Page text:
How to mix colours for a custom palette

How to mix colours for a custom palette

Have you ever wanted just a slightly redder shade of orange? or a greener shade of blue?

Watch my new Coffee Break Tips video and find out how easy it is to mix custom colours for your graphic facilitation and recording work…


If you found this video useful, you might also enjoy:

What’s in a Graphic Recorder’s tool bag

How to Draw a Simple map of Australia + the Globe

How to Draw a Guy with a Flip-top Head


The delight of art words…

The delight of art words…

I recently saw a lovely piece of word art – you know where the word itself is illustrated with its own meaning…

Inspired, I thought I’d have a little adventure with that idea. Here’s my wee story.


I have been feeling like life has been reallyIMG_6601 (2)

Not that I’ve been feeling in a IMG_6604 (2) … far from it!


Life has been really exciting.

I just feel like I’m lacking IMG_6603 (2)


All my technology – my computer, my connections are all running so IMG_6589 (2)

And that’s been a great  IMG_6596 (2)for what’s going on, on the inside.



So it’s time to get back to IMG_6588 (2)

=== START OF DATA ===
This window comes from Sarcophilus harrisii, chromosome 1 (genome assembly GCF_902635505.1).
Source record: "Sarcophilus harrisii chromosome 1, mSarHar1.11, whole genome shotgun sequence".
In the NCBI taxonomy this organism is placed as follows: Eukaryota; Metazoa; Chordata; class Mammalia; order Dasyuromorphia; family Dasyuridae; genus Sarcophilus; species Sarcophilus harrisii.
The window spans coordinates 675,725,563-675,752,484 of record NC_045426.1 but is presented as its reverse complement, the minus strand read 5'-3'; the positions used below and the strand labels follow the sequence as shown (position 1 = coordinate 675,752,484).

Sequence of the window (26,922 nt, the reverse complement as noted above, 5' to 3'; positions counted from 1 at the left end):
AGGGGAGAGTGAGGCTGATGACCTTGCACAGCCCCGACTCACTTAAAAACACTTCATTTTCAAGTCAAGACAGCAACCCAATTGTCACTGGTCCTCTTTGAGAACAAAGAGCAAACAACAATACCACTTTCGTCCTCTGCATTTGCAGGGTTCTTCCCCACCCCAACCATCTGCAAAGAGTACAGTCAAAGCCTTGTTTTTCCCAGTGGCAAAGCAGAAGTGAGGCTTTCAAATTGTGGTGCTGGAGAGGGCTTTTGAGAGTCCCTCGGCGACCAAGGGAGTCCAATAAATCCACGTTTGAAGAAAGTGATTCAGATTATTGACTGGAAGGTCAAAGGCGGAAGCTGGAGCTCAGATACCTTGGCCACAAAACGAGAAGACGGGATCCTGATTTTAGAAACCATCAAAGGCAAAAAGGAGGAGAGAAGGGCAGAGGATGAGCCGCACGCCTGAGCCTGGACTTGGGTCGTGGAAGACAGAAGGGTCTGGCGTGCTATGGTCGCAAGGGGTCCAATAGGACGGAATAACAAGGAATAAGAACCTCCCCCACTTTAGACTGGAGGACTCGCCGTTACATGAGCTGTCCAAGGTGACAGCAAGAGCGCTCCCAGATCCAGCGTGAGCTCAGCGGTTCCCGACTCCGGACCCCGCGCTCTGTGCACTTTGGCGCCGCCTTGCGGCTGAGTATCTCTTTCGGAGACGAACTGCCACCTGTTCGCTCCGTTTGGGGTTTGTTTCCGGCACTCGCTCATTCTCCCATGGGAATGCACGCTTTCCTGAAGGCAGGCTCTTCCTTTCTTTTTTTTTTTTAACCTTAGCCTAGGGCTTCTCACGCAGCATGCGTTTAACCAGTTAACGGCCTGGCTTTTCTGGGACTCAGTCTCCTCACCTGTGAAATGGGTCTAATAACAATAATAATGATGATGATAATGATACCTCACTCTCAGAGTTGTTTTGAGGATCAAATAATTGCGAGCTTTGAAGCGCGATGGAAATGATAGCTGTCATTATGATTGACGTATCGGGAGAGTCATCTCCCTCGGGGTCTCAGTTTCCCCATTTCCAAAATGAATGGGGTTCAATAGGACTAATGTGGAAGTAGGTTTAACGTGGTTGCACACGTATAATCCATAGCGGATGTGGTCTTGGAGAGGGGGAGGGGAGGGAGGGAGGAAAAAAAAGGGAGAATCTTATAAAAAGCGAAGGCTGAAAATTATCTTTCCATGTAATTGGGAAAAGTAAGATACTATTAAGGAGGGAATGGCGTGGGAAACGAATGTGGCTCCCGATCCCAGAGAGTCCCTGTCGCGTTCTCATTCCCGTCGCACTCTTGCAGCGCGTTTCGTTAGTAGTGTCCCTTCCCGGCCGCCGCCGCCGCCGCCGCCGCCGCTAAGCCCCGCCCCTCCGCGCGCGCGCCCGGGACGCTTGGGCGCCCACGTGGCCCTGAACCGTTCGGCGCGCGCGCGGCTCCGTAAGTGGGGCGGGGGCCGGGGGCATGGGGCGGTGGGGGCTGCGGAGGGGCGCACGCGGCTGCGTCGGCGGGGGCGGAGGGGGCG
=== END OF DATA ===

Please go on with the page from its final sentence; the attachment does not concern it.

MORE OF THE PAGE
Get some IMG_6598 (2) and a renewed IMG_6603 (2)


So, inspired, we are heading off to the Kimberleys for the next couple of months.


A chance to make some IMG_6599 (2)

And get some IMG_6600  and perspective on life!


Hope you enjoyed my wee word art story. Would love to see your word art – email me with your best to and I’ll post here when I return in September.
If you enjoyed this article, you might also like:
When nostalgia looks soooo good
6 Surprisingly Simple Ways to Kick Start Your Visual Thinking


Becoming a wanderer…

Becoming a wanderer…

It’s time to step away from the screen…

Time away from the busy-ness and the business…

Time to think…

Time to not think…

Time to power down.

Time to breathe in deeply

and exhale slowly…

Time to remember my mum, Bryony and my dad, Neil
who both left this earth in recent seasons to find their next adventure.

As we get ready to leave, I find I love the meeting point of wandering and the ritual of life passages. I have this yearning to step out of my blessed, comfortable day-to-day world and see what else is there… waiting for me… to reach beyond me…

Say yes. Whatever it is, say yes with your whole heart & simple as it sounds, that’s all the excuse life needs to grab you by the hands & start to dance.       — Brian Andreas

So, that’s what I’m doing. Today, I close the office and we pack up our truck and head off – north and a long, (4,800+kms long) way west.

My dream is to get a thong tan (no, my dear international, non-Aussie friends… that’s NOT a g-string but flip flops in your lexicon).

To spend the next three months kicking the dirt, eating out of a camping pot, seeing vast red-brown landscapes.

Witness a part of this planet I have never had the chance to sit and observe before. It’s in the far north west of this big country… the Kimberley region.